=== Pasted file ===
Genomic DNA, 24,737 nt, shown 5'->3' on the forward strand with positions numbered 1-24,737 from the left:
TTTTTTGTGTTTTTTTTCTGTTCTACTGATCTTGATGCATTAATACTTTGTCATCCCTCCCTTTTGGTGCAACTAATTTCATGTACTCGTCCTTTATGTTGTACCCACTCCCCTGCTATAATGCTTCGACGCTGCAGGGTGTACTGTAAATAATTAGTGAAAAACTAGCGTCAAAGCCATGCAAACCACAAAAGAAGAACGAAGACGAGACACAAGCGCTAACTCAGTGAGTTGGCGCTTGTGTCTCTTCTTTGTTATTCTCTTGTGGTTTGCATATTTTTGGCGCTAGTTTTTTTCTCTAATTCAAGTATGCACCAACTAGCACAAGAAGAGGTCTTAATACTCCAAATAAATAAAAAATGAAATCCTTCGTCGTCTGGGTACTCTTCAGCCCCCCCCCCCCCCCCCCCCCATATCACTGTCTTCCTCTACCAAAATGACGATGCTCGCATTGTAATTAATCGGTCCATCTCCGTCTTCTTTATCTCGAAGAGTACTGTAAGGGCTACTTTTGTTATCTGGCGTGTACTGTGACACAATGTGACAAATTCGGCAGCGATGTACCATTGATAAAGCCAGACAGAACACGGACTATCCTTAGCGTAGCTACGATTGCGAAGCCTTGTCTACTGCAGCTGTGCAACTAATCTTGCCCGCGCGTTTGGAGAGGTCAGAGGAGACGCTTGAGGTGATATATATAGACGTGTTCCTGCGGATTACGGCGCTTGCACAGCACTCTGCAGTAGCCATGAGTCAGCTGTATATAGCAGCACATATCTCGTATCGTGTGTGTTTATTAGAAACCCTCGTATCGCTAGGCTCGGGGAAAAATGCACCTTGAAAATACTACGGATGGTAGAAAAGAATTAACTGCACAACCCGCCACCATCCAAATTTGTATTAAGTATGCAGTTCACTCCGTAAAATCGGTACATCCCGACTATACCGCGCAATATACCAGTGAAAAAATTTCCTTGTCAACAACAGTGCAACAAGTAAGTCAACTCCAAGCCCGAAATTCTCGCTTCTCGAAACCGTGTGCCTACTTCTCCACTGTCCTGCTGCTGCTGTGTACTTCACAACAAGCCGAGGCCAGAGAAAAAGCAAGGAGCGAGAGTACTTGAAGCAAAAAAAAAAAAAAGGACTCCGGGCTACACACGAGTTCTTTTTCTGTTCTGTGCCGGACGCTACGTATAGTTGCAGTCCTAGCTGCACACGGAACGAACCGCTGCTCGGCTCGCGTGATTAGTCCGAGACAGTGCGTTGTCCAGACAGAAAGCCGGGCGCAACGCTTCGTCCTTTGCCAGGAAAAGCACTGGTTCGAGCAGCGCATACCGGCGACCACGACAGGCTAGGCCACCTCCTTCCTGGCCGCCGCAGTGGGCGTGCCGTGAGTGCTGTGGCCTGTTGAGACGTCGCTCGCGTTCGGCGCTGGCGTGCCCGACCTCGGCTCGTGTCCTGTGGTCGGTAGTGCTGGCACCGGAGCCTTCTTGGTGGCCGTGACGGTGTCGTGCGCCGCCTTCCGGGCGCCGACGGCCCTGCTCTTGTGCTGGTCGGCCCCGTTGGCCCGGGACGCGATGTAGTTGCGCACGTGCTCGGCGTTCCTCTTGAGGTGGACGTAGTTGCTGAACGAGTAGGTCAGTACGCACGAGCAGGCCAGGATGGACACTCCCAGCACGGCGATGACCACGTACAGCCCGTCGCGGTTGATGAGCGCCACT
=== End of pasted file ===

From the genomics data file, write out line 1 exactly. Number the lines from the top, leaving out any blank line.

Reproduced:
Genomic DNA, 24,737 nt, shown 5'->3' on the forward strand with positions numbered 1-24,737 from the left: